My own little personal goals for the past month were to hear the classic barky cough of croup, and to see a nurse maid’s elbow. Two things you hear about in medical school a thousand times each. And I was 0/2 going into my final shift. Low and behold though, my second kid last night was a 2yo complaining of arm pain after being helped up from sitting by a gentle tug upwards, and now was crying with the slightest movement of the arm. One gentle hyperpronation of her arm, one little pop under my thumb later, and she was all smiles. So that felt pretty good, and was probably my personal highlight of the month.
Walking out to my car last night, and thinking back over the past few weeks, I realized a few things. Most of these kids are pretty tough. Most of these kids are pretty resilient. Never once did I hear a kid complain, even the older ones. So in that respect, peds was pretty awesome. But I think I definitely prefer adult medicine, even despite all the bitching, moaning, retarded complaints and drug seekers.
I’m spending the next few weeks working shifts at one of the ER’s at a local children’s hospital. Before I started my first shift, I have to admit, I was pretty nervous. For obvious reason, this was something I was not familiar with, which made me a bit uneasy. I was worried I’d feel more like a veterinarian (their patients can’t talk either) than a doctor. In a panic, I read through all the Peds chapters in Rosen’s emergency medicine and crammed in a few pod casts just to hopefully get a few basics down. The reading definitely paid off as I knew what to say when the attending asked “So, what do you want to do?” after my first patient. And most of the ones after that too.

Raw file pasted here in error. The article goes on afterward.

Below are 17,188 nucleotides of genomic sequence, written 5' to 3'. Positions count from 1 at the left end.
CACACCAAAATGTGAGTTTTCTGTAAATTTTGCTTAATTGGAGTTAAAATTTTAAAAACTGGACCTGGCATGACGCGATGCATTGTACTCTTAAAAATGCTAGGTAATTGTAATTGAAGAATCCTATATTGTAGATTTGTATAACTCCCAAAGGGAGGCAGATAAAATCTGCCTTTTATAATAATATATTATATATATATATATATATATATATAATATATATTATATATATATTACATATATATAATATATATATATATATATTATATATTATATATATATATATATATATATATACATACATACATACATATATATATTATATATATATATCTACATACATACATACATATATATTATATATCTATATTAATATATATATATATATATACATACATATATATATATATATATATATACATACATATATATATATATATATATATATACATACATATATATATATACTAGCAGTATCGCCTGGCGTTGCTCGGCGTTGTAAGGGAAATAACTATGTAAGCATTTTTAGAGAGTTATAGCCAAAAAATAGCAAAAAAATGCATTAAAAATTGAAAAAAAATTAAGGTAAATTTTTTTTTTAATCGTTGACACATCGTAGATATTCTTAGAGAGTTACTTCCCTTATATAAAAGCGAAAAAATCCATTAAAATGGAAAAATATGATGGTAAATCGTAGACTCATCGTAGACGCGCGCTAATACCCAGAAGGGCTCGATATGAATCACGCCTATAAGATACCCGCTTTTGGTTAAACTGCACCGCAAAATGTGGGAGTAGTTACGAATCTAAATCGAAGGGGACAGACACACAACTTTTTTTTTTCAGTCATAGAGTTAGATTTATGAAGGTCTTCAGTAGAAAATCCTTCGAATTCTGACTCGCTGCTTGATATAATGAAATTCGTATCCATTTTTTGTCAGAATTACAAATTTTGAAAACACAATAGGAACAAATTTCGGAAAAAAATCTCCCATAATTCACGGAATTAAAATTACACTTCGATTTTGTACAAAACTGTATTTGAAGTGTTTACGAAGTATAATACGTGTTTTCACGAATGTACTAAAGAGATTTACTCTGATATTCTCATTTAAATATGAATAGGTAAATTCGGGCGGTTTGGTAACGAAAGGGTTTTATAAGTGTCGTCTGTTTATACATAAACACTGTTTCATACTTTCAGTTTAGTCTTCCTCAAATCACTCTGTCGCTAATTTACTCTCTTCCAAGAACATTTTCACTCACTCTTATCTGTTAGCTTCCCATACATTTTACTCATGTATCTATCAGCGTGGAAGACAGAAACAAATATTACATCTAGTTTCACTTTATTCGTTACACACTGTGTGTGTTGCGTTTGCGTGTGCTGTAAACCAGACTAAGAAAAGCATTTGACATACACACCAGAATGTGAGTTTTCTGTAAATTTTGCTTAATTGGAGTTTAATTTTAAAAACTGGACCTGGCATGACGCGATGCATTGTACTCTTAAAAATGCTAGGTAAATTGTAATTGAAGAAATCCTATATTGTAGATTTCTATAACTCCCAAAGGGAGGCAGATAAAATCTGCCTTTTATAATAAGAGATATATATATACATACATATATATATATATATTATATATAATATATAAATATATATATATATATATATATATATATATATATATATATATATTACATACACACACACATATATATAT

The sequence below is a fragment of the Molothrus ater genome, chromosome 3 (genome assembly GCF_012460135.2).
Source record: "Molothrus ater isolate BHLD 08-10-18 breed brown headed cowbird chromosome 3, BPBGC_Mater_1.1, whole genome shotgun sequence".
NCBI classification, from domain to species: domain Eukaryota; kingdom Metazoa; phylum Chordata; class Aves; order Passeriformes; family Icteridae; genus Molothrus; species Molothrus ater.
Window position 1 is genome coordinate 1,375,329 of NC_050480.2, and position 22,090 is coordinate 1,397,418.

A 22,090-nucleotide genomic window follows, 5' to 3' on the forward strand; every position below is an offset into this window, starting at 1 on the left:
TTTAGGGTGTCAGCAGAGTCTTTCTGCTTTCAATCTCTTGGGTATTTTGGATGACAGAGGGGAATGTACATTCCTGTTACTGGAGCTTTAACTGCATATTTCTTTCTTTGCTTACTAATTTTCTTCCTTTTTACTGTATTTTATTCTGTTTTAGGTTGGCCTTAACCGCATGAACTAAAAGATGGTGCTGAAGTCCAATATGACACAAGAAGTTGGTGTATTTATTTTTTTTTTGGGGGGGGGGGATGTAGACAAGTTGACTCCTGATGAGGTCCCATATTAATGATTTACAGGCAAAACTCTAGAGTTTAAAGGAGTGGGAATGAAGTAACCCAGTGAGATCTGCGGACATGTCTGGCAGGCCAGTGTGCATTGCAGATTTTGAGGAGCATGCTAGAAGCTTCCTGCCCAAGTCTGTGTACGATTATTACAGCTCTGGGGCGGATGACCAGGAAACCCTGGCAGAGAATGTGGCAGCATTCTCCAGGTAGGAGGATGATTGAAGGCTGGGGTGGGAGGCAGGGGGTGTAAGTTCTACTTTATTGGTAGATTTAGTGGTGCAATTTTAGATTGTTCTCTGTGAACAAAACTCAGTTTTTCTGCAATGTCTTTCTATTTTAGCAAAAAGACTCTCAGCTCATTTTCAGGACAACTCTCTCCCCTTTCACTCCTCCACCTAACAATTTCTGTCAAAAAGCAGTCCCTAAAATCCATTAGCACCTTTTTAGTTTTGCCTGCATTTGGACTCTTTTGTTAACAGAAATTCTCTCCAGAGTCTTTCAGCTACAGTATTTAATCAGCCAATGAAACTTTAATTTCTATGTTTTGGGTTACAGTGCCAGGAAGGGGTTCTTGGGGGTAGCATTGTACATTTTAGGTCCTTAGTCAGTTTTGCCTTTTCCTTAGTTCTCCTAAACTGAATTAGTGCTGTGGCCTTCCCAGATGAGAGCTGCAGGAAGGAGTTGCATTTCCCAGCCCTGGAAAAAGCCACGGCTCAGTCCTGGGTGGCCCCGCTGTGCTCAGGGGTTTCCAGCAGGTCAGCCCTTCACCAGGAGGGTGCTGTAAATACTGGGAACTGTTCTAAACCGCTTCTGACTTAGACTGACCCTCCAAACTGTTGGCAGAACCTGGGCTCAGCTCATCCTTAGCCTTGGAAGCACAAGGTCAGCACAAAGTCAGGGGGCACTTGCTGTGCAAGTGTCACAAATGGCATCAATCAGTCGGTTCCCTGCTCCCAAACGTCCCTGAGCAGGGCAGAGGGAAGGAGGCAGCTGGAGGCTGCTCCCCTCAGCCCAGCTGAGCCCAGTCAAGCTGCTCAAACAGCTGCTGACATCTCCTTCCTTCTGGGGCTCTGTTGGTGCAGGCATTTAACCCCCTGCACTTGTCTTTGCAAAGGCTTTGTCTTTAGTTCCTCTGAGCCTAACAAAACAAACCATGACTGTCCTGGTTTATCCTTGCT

A few other thoughts after just a few shifts
- I’m actually really enjoying this. I didn’t think I’d like treating kids as much as I am. I don’t think I’d ever want to do it full time, but its a nice change of pace from our urban ED and ICU
- Maybe it’s because I don’t have to worry that any of my patients are just trying to scam narcotics out of me
- I hate congenital disease. All these rare one and a million things you read about in med school and cross your fingers you’ll never have to deal with cause who can actually remember this stuff and what all these eponym’s are about. My last patient of my first shift had VATER syndrome. And yes, I had to look it up too.